The vast majority of cow-calf producers in Tennessee and the Southeast using a defined calving season have long favored spring calving; however, researchers at the University of Tennessee Institute of Agriculture have evaluated the risk and returns for a fall calving season, proving once again that timing is everything.
Selecting an optimal calving season involves a complex set of factors including nutritional demands of brood cows, forage availability, calf weaning weights, calving rates, seasonality in cattle, and feed prices and labor availability.
Until now, information regarding profitability and risk associated with spring and fall calving seasons in the southeastern United States has been limited. Addressing this limitation, researchers assessed the potential trade-offs in risk and return of using a fall calving season rather than a spring calving season, while considering the seasonality of cattle and feed prices for least-cost feed rations.
Using simulation models based on 19 years of data, UTIA researchers determined that the fall calving season, calving between mid-September and mid-November, was most profitable and had the smallest amount of variation in profits, meaning fall calving was less risky.
This may seem counterintuitive, as spring calving produces heavier calves at weaning and feed costs are lower. The increased profitability of fall-season calving is due to the higher prices the calves can bring at weaning and an increase in calves weaned per cow.
Cattle production in the United States revolves around a production system in which calves are born during the spring months. However, the southeastern United States is uniquely positioned to take advantage of an alternative fall calving season. Longer growing seasons for forages provide southeastern cattle producers a competitive advantage over producers to the north in terms of feed costs.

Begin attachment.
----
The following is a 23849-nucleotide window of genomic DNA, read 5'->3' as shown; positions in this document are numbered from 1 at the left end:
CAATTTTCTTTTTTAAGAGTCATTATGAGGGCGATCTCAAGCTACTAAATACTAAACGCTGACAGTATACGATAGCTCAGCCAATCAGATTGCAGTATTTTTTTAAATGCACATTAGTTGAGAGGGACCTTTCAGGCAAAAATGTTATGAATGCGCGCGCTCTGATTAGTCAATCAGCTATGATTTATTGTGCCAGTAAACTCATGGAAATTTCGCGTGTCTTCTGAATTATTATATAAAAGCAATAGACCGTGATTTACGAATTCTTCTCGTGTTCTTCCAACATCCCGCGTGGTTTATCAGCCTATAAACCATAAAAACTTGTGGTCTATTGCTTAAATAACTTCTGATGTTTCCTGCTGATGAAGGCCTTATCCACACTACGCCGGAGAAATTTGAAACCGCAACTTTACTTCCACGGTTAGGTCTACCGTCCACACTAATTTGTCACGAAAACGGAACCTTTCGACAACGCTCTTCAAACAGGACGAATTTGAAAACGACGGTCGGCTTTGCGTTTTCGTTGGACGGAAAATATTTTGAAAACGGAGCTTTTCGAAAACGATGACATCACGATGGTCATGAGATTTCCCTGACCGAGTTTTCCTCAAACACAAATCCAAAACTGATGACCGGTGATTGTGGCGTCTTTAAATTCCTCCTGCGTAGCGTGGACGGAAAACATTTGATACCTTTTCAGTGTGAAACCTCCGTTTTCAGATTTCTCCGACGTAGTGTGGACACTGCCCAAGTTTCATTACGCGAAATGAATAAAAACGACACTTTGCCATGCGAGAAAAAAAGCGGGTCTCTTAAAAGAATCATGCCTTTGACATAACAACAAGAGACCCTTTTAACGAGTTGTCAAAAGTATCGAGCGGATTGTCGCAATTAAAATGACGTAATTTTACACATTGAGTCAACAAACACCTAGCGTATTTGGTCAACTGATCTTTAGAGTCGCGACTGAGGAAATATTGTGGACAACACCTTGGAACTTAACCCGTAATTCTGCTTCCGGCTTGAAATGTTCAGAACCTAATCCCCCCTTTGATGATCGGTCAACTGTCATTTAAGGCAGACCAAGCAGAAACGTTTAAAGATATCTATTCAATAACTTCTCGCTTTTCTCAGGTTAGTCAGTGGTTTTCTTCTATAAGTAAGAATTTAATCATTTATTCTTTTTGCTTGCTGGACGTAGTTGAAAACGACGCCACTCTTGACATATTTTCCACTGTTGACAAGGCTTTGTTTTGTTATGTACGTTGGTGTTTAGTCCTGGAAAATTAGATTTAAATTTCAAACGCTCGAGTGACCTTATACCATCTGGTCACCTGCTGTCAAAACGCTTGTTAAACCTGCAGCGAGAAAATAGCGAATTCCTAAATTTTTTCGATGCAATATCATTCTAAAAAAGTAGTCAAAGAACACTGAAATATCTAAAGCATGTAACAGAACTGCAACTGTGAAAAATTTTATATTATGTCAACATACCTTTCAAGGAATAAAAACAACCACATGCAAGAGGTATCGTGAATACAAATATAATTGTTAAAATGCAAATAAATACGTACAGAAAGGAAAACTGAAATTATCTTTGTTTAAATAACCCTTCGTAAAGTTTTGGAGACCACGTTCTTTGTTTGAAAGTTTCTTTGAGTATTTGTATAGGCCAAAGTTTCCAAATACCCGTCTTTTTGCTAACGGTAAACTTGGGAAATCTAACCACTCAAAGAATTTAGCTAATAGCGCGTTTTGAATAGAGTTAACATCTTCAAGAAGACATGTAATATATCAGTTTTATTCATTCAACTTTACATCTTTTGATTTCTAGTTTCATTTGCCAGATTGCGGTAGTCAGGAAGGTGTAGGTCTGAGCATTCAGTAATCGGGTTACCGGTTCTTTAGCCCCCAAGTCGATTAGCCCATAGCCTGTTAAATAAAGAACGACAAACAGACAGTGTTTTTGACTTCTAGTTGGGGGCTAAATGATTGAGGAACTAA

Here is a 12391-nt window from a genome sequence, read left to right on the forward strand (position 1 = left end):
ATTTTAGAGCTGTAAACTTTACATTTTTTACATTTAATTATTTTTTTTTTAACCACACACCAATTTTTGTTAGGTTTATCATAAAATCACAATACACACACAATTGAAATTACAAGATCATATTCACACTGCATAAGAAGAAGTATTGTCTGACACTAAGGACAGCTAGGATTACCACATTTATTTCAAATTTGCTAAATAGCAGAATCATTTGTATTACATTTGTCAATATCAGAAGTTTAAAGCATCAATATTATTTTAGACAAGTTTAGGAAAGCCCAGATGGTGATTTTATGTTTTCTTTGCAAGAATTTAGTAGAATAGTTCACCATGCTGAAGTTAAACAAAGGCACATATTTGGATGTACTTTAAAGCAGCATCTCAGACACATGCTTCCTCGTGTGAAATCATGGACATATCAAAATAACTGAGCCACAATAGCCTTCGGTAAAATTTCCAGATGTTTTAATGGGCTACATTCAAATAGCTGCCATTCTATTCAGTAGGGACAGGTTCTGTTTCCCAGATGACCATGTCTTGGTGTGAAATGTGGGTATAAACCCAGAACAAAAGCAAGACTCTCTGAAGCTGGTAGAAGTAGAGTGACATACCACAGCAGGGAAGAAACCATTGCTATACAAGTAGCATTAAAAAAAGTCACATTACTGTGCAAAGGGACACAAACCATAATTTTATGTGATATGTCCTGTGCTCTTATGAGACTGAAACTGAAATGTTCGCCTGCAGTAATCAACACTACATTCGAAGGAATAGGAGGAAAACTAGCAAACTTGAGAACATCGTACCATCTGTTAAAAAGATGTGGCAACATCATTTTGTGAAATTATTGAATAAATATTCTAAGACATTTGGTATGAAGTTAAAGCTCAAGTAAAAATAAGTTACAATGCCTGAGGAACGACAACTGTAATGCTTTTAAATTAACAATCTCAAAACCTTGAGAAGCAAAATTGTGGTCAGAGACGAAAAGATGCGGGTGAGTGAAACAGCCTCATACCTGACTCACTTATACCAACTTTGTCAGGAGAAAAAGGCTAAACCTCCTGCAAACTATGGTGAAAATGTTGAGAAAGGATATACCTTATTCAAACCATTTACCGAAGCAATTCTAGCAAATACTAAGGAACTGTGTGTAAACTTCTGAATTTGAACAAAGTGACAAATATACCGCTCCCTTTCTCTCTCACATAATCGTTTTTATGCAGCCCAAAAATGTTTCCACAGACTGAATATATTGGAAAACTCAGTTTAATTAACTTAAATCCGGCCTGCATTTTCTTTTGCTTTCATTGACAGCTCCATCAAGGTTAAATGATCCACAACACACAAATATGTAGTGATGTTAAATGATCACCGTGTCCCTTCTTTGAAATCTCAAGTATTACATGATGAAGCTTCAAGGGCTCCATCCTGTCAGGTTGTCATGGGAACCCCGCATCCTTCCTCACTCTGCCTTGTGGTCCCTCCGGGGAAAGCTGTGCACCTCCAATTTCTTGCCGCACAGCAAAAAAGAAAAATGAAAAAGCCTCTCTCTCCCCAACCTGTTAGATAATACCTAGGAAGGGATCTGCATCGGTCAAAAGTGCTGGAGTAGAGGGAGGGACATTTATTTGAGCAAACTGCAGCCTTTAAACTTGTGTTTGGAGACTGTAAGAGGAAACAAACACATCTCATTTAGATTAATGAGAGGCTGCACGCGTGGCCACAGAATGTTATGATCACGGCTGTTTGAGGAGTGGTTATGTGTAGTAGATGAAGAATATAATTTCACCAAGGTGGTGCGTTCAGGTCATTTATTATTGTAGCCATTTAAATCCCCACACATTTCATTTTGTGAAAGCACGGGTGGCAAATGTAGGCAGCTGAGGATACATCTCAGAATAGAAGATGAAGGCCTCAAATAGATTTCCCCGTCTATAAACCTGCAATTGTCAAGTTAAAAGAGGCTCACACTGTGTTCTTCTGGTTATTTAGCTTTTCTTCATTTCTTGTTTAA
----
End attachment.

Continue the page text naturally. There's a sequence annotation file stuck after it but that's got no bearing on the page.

The longer growing season also provides cattle producers in the Southeast an opportune time to calve cattle prior to extreme winter weather events, allowing beef production and availability to be more easily spread throughout the year.
"A fall calving season is not only beneficial for cattle producers, but it can also be beneficial for consumers," said Andrew Griffith, assistant professor at UTIA for Agricultural and Resource Economics (ARE) and research coauthor. "The fall calving season can provide for a more uniform distribution of beef production throughout the year, which reduces storage costs and results in lower costs and a fresher product at the retail level."
Information from this research, which was published in the Journal of Agricultural and Applied Economics (vol. 48, issue 3), can help cow-calf producers in Tennessee and other southeastern states as they navigate the complex decision of choosing a calving season. Additional information can be found in the associated UT Extension publication Fall Versus Spring Calving: Considerations and Profitability Comparison.
"While this research indicates possible advantages for fall calving, it is also important to consider the additional costs associated with switching seasons and labor availability in the fall when crops are harvested," said Chris Boyer, ARE assistant professor and research coauthor.
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